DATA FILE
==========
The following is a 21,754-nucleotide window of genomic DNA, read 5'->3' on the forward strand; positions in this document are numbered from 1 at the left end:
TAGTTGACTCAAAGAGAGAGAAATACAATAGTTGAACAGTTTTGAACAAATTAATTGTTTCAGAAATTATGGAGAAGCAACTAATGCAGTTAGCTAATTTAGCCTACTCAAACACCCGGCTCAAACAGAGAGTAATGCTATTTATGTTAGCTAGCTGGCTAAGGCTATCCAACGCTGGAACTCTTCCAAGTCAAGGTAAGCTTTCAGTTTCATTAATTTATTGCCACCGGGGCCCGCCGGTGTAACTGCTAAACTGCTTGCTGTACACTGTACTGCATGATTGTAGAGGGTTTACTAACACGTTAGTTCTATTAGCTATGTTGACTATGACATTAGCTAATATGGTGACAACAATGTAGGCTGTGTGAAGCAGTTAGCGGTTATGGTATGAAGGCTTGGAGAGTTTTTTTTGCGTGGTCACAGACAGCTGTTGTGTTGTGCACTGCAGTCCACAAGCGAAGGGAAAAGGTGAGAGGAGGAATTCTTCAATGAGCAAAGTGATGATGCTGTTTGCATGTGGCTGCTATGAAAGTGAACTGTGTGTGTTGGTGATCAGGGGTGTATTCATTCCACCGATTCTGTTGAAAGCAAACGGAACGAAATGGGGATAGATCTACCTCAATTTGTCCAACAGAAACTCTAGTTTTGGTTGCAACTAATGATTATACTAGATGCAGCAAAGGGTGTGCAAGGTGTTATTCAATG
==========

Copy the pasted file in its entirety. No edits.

The following is a 21,754-nucleotide window of genomic DNA, read 5'->3' on the forward strand; positions in this document are numbered from 1 at the left end:
TAGTTGACTCAAAGAGAGAGAAATACAATAGTTGAACAGTTTTGAACAAATTAATTGTTTCAGAAATTATGGAGAAGCAACTAATGCAGTTAGCTAATTTAGCCTACTCAAACACCCGGCTCAAACAGAGAGTAATGCTATTTATGTTAGCTAGCTGGCTAAGGCTATCCAACGCTGGAACTCTTCCAAGTCAAGGTAAGCTTTCAGTTTCATTAATTTATTGCCACCGGGGCCCGCCGGTGTAACTGCTAAACTGCTTGCTGTACACTGTACTGCATGATTGTAGAGGGTTTACTAACACGTTAGTTCTATTAGCTATGTTGACTATGACATTAGCTAATATGGTGACAACAATGTAGGCTGTGTGAAGCAGTTAGCGGTTATGGTATGAAGGCTTGGAGAGTTTTTTTTGCGTGGTCACAGACAGCTGTTGTGTTGTGCACTGCAGTCCACAAGCGAAGGGAAAAGGTGAGAGGAGGAATTCTTCAATGAGCAAAGTGATGATGCTGTTTGCATGTGGCTGCTATGAAAGTGAACTGTGTGTGTTGGTGATCAGGGGTGTATTCATTCCACCGATTCTGTTGAAAGCAAACGGAACGAAATGGGGATAGATCTACCTCAATTTGTCCAACAGAAACTCTAGTTTTGGTTGCAACTAATGATTATACTAGATGCAGCAAAGGGTGTGCAAGGTGTTATTCAATG